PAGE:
03:04 to 04:33

In the course of teaching Arabic I began encountering students, a group of students that we refer to in the profession as “heritage students”; that is, students who supposedly spoke Arabic, but wanted to learn how to read and write their native language. And it was during those encounters that I came to the realization (during my discussions with students from Syrian descent, Egyptian descent, Iraqi descent, American-born) who, in our discussions, when we were trying to formulate classes for them would tell us something to the effect that “I grew up speaking Arabic, but I don’t understand what goes on on “Al-Jazeera”.” Al-Jazeera was at that time the most watched Arabic-language television network; satellite TV network… And this is when I began asking questions. And this is a very interesting question, isn’t it? “I grew up speaking Arabic, and yet I do not understand what goes on on al-Jazeera although al-Jazeera is in Arabic; not because I cannot read Arabic, but because I truly can’t understand the “Arabic” that is being broadcast on al-Jazeera…. And this sort of caused a redirection in my doctoral research, and I began working on the idea of Linguistic Nationalism. And from that doctoral work came later on the book you have before you: Language Memory and Identity in the Middle East; The Case for Lebanon…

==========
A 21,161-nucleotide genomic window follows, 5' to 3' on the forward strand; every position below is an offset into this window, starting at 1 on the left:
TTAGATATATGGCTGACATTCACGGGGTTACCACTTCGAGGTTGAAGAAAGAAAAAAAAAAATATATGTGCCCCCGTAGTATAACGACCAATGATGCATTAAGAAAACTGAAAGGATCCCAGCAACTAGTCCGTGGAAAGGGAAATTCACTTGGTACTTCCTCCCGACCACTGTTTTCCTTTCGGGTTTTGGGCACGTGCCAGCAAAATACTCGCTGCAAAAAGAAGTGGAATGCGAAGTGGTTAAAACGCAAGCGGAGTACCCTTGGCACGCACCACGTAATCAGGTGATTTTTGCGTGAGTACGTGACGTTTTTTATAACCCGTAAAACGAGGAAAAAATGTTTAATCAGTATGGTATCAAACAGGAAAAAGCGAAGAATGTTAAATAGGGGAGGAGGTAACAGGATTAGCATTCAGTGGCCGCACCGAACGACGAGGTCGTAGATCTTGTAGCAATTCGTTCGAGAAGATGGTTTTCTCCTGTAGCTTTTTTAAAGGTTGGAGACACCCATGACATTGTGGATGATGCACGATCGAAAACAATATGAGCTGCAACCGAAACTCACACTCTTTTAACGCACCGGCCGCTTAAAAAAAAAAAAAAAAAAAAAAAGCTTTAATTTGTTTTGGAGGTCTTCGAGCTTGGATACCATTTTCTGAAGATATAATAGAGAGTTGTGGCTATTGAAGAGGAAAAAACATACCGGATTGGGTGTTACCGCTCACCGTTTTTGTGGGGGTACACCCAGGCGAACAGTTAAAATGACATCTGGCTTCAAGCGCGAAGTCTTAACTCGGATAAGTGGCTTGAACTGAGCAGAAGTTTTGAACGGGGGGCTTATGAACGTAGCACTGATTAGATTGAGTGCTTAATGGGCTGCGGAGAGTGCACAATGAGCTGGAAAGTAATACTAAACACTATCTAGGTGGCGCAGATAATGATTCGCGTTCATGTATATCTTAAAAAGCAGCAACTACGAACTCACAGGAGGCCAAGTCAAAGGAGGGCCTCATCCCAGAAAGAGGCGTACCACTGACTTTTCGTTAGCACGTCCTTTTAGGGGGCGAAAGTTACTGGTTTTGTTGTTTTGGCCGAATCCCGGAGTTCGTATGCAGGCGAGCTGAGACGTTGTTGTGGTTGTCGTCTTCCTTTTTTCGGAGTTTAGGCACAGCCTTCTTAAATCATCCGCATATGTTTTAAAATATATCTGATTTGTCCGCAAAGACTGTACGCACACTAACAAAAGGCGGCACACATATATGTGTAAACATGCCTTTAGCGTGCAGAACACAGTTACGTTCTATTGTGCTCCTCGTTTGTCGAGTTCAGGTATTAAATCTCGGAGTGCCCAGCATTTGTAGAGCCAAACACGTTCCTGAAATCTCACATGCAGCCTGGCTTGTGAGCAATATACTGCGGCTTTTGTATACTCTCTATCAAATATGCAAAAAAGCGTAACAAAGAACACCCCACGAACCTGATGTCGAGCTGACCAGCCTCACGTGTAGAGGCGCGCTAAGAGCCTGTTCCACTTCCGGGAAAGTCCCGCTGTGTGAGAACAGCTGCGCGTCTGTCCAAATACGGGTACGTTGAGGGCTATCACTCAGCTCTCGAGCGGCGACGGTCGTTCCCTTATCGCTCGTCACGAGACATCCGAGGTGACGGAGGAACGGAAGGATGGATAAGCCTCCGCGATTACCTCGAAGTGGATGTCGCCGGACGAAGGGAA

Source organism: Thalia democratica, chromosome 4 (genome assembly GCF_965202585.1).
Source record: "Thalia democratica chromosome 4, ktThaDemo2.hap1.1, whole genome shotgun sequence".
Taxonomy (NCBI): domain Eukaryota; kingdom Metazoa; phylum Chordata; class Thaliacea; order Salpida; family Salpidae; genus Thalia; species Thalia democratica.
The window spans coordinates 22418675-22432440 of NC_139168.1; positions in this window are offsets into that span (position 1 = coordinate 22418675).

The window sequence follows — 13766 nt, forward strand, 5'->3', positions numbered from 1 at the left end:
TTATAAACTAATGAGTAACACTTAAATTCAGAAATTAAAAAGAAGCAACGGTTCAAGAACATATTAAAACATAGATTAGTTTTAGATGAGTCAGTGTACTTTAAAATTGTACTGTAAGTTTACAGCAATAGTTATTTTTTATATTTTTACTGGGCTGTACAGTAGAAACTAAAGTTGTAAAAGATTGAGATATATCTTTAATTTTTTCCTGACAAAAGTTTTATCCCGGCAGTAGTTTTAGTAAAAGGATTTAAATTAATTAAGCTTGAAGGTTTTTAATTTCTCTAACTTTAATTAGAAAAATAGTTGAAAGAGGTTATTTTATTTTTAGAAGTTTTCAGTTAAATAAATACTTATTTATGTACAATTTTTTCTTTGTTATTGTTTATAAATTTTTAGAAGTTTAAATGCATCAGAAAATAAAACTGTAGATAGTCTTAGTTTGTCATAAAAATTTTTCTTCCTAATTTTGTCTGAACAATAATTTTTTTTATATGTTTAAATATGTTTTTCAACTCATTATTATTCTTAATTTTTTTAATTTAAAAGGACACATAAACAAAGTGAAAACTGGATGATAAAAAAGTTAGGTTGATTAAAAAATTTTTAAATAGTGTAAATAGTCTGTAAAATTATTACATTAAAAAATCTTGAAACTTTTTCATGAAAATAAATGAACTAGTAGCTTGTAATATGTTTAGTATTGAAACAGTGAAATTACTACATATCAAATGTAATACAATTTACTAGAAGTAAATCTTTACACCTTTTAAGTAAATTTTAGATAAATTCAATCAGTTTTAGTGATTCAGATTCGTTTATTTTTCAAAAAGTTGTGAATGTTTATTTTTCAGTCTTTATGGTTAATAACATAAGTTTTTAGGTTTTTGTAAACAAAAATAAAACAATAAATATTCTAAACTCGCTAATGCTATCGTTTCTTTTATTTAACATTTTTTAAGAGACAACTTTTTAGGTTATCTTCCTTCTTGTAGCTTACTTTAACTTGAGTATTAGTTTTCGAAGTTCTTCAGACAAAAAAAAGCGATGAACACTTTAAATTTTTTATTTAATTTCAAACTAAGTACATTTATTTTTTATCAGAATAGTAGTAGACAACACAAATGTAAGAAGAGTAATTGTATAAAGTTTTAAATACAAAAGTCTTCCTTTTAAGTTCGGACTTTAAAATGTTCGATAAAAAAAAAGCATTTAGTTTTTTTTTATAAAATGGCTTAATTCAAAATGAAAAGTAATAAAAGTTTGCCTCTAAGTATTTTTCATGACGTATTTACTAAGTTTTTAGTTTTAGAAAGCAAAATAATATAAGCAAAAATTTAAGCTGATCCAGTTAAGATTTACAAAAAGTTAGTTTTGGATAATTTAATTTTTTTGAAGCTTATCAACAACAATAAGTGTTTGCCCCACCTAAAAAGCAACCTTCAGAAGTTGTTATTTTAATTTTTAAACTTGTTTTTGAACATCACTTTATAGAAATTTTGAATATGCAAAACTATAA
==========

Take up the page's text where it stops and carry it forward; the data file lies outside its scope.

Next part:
04:40 to 7:28